Tip: Use the numerical keypad's numbers to change views or shading modes. Pressing "7" will switch to wireframe mode while "4" switches to shaded view mode. Pressing "2" and "3" will send you into front and side views respectively while pressing the . key will bring you back to perspective view. Using the numbers along the top of the main keyboard will also make you an efficient modeler. Numbers 1,2,3 and 4 will activate different sub object modes such as vertex, edges, polygon and item modes.
For accuracy, we can center the selected circular face to the world's origin. To do this, click on the Basic tab on the upper left and with the circular polygon still selected choose Center Selected > All. This will place the selected poly exactly in the middle of your scene.
Currently, your geometry should cover the entire circular meter graphic as seen here:
It is important to optimize your geometry and only place geometry over places on the texture map where a graphical element is present. As an example, if we were to leave this polygon as-is and import it into Studio with the chosen texture map, there will be an entire region of the geometry that will have to be needlessly drawn at runtime. Even though this area of the map is transparent, it is still calculated by the hardware and as one would imagine could cause performance issues. So we need to punch a hole in the geometry so that the mesh is only covering the circular meter graphic and nothing else.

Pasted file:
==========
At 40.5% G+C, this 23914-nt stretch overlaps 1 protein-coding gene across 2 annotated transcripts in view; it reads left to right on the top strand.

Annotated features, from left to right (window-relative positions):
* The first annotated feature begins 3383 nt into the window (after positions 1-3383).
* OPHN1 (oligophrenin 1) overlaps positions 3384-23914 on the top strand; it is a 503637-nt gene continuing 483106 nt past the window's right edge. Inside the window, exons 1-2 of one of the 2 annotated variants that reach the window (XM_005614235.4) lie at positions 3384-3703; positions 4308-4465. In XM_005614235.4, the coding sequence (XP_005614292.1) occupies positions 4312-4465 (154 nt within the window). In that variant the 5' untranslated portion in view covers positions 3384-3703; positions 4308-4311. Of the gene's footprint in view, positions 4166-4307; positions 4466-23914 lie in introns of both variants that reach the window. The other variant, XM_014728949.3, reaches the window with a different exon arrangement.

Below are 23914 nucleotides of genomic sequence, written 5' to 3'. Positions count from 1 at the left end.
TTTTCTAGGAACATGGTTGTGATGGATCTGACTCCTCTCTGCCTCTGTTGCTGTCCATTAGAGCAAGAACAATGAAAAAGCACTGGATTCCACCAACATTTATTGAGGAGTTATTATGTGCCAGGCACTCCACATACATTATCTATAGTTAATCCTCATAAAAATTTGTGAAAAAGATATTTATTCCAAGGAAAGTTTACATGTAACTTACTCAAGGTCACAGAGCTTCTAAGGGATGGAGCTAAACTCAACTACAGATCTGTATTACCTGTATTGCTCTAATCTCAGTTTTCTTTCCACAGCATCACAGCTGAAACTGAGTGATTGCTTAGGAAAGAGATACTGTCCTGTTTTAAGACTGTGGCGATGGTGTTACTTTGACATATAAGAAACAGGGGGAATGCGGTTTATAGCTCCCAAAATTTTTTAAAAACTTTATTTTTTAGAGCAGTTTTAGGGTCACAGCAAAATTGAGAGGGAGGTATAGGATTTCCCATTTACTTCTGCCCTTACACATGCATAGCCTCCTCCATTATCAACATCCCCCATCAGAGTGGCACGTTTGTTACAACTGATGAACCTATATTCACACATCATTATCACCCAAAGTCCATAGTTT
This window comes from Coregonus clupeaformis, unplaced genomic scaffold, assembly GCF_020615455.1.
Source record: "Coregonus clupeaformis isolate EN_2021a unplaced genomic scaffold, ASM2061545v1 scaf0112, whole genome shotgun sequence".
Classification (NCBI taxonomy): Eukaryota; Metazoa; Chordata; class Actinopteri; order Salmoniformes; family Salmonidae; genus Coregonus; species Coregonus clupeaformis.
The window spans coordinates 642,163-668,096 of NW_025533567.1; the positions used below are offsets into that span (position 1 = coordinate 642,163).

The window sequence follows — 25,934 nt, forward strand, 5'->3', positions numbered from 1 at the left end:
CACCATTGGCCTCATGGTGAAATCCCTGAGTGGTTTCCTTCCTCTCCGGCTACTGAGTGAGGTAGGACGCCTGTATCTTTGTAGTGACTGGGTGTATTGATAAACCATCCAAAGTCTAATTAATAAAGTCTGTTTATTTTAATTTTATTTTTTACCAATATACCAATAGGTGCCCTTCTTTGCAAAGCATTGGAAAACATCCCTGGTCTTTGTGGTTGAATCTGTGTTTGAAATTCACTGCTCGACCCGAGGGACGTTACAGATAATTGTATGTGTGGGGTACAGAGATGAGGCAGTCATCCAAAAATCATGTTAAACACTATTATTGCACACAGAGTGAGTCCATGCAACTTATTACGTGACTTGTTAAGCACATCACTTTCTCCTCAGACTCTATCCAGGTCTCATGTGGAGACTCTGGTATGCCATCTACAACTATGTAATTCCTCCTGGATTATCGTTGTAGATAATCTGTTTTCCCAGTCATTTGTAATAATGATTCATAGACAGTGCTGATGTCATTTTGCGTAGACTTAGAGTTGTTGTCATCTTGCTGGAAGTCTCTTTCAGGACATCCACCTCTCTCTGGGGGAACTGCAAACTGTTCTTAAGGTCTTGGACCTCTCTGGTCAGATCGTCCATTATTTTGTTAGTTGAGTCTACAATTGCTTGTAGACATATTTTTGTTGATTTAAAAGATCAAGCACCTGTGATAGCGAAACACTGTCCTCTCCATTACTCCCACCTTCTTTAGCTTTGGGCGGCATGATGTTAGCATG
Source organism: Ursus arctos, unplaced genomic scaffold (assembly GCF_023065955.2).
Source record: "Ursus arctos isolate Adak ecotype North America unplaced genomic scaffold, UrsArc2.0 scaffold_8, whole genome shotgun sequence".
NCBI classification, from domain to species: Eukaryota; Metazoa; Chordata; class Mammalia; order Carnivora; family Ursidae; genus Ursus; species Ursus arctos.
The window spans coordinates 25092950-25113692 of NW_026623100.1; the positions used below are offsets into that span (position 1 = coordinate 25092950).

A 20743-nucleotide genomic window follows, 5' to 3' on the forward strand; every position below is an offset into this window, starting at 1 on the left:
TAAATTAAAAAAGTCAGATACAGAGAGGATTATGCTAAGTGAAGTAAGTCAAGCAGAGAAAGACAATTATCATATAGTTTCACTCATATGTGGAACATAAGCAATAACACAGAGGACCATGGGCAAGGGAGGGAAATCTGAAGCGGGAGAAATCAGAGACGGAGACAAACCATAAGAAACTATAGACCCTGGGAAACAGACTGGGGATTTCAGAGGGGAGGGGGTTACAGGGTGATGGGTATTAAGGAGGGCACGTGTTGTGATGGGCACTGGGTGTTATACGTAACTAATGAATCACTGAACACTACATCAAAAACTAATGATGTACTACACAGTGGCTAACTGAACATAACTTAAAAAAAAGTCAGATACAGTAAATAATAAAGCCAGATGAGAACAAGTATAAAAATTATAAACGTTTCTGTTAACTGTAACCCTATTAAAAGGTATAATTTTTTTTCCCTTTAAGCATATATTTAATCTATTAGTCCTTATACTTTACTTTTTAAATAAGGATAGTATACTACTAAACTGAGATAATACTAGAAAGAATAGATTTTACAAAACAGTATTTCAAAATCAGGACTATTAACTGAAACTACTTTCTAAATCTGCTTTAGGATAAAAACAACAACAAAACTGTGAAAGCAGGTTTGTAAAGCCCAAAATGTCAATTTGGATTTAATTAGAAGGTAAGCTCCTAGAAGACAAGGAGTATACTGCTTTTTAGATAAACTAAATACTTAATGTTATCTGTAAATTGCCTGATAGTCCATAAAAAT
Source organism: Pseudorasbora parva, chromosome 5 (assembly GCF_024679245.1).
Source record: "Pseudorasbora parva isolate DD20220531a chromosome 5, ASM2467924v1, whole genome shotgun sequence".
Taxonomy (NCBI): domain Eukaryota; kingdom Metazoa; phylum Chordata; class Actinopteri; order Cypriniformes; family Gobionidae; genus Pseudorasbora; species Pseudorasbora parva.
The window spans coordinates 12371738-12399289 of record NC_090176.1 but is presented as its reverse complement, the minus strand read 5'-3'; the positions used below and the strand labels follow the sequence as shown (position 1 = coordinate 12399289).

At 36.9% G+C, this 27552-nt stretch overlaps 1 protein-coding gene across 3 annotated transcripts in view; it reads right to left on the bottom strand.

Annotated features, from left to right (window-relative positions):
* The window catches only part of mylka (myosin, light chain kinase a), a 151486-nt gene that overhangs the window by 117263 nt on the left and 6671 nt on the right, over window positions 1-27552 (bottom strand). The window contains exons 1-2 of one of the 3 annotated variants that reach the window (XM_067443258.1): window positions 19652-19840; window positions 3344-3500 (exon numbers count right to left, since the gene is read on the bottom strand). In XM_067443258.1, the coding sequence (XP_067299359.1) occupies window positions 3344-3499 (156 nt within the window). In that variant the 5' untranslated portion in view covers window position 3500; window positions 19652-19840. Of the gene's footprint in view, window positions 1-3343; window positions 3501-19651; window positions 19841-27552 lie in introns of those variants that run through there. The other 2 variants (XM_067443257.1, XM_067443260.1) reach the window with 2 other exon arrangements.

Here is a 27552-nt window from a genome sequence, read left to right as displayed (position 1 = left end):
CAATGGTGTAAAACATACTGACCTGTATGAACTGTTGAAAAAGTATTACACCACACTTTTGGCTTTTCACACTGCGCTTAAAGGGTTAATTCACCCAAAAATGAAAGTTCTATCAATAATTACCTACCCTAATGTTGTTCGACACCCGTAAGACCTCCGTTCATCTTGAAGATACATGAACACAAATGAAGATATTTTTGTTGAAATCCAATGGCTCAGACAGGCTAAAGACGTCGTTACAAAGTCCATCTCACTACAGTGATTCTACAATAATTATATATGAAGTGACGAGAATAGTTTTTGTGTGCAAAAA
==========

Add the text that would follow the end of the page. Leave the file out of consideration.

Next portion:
In the front view, select the polygon and press the "b" key to activate the beveling tool. Now bevel the polygon so that the orange selected portion of the bevel resides just inside the circular meter graphic. Press the spacebar and complete the operation. Now delete the center polygon. Next, delete the lower right faces of the circular geometry that do not make up the meter. Rename the Mesh item to "indication."